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HBO on the Confederate controversy: we shouldn't have announced the show via press release

Network head Casey Bloys says the uproar lacked context — albeit context he can't yet provide.

2017 Summer TCA Tour - Day 2
Casey Bloys addresses the 2017 Television Critics Association summer press tour.
Photo by Frederick M. Brown/Getty Images
Emily St. James was a senior correspondent for Vox, covering American identities. Before she joined Vox in 2014, she was the first TV editor of the A.V. Club.

When HBO announced Confederate, its instantly controversial series from Game of Thrones showrunners David Benioff and D.B. Weiss that's set in a world where the South won the Civil War, it expected the announcement to stir controversy and discussion — but perhaps not quite as much as it ultimately did, according to Casey Bloys, the network’s programming chief.

“Our mistake was the idea that we would be able to announce an idea that is so sensitive and requires so much thought on the part of the producers in a press release,” Bloys said in response to journalists’ questions during a session at the 2017 Television Critics Association summer press tour.

He said that, in retrospect, the network should have set up interviews with journalists, or hosted a press conference with the show’s creative personnel, in order to help provide further context for the ideas present in the show.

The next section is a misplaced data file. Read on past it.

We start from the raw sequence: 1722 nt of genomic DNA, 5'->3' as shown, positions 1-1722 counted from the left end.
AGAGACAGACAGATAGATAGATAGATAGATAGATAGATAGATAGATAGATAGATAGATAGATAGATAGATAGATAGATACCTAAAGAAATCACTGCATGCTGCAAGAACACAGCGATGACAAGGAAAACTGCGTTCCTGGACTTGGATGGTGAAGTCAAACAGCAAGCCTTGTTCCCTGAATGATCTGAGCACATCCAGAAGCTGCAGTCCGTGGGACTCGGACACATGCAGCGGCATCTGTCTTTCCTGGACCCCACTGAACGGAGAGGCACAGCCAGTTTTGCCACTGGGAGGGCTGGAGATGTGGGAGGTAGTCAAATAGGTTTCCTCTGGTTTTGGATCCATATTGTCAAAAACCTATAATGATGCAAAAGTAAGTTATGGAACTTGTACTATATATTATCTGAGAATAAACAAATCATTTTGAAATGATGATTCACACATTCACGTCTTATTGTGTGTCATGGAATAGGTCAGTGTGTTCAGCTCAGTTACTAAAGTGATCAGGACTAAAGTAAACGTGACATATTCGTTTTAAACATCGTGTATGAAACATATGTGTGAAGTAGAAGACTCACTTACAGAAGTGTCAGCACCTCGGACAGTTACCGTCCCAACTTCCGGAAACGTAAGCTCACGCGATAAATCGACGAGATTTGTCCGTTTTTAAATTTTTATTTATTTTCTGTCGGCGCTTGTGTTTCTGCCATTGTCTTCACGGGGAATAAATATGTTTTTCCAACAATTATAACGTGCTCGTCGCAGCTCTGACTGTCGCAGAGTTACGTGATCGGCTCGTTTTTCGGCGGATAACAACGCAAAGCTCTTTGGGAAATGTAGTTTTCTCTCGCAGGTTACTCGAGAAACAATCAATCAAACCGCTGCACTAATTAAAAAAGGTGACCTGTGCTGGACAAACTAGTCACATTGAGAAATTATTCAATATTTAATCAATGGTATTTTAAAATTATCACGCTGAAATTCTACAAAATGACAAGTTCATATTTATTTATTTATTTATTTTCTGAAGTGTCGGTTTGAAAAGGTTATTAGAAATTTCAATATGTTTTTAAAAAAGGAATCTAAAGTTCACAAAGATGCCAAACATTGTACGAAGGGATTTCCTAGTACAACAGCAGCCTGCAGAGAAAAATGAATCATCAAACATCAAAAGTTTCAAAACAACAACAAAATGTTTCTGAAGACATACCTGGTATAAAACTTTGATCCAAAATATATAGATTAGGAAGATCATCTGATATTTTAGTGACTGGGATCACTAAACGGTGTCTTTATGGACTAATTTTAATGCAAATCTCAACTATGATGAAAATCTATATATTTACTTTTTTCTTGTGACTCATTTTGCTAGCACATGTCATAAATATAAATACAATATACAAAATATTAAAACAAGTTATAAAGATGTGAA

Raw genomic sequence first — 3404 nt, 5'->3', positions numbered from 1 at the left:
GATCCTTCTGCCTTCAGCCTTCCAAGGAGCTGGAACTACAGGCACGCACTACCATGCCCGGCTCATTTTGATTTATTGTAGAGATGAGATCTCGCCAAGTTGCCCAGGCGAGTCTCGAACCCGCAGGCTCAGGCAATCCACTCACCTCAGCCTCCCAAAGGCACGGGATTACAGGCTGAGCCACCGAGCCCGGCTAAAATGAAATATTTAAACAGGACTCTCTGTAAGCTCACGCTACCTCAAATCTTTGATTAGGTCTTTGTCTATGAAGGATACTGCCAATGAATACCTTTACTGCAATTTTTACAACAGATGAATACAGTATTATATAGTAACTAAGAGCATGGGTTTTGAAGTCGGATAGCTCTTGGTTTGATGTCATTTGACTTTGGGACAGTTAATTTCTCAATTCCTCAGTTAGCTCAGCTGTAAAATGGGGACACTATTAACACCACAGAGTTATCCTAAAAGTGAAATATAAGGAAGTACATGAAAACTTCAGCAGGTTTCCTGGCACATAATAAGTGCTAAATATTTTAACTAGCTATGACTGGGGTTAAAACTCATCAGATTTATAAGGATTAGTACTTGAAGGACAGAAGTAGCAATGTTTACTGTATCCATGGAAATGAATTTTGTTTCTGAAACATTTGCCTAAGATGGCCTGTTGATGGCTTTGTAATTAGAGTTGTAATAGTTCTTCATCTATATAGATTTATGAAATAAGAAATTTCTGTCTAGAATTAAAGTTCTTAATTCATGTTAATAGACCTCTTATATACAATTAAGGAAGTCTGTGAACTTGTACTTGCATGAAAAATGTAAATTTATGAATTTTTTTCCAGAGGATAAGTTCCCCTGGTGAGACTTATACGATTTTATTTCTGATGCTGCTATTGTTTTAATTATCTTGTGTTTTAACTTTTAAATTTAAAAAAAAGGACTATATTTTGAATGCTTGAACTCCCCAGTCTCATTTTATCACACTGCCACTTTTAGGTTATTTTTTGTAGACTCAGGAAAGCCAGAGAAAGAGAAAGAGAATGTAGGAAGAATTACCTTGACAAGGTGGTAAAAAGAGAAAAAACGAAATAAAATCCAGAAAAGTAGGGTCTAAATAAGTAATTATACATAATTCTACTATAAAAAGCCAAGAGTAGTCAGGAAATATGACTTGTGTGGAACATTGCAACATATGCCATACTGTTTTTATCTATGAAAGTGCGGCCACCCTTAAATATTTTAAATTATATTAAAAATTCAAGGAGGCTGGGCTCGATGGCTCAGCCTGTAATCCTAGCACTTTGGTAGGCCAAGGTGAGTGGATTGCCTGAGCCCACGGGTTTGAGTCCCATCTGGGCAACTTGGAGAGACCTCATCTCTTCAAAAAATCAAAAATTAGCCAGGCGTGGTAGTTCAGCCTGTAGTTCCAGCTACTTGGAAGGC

“[HBO CEO and Chair] Richard [Plepler] and I had the benefit of sitting with these four producers,” said Bloys of the initial pitch for Confederate from Benioff and Weiss, as well as writers Malcolm Spellman and Nichelle Tramble Spellman, who will also be deeply involved in bringing the series to TV. “I completely understand that somebody reading the press release would not have that at all.”

Bloys admitted, however, that he understood both the concerns and the controversy. When I asked him if he had any qualms about the idea behind the series — and its potential to speak to some of the country’s worst people — that were subsequently assuaged by meeting with Benioff, Weiss, and the Spellmans, he said that he was heartened that all involved acknowledged the potential pitfalls of the material.

Bloys specifically pointed to something Malcolm Spellman said in an interview with Vulture, in which Spellman called the material “weapons grade.” But, Bloys said, he also agreed with Spellman that if the needle can be threaded perfectly, drawing the line between the world of Civil War-era America and the world we live in now could prove very powerful. That task just has an incredibly high degree of difficulty.

Still, it’s very early in the life of Confederate, and Bloys doesn't yet know many specific details about the series — such as how it might present a version of slavery that exists in the modern day — because its producers are so early in their process (and two of them are about to be deeply buried in producing the eighth and final season of Game of Thrones). Until there are more concrete details available about the series, it will, necessarily, exist in a space where it is both its best and worst possible self, simultaneously — and all the perfectly handled press rollouts in the world can’t change that.

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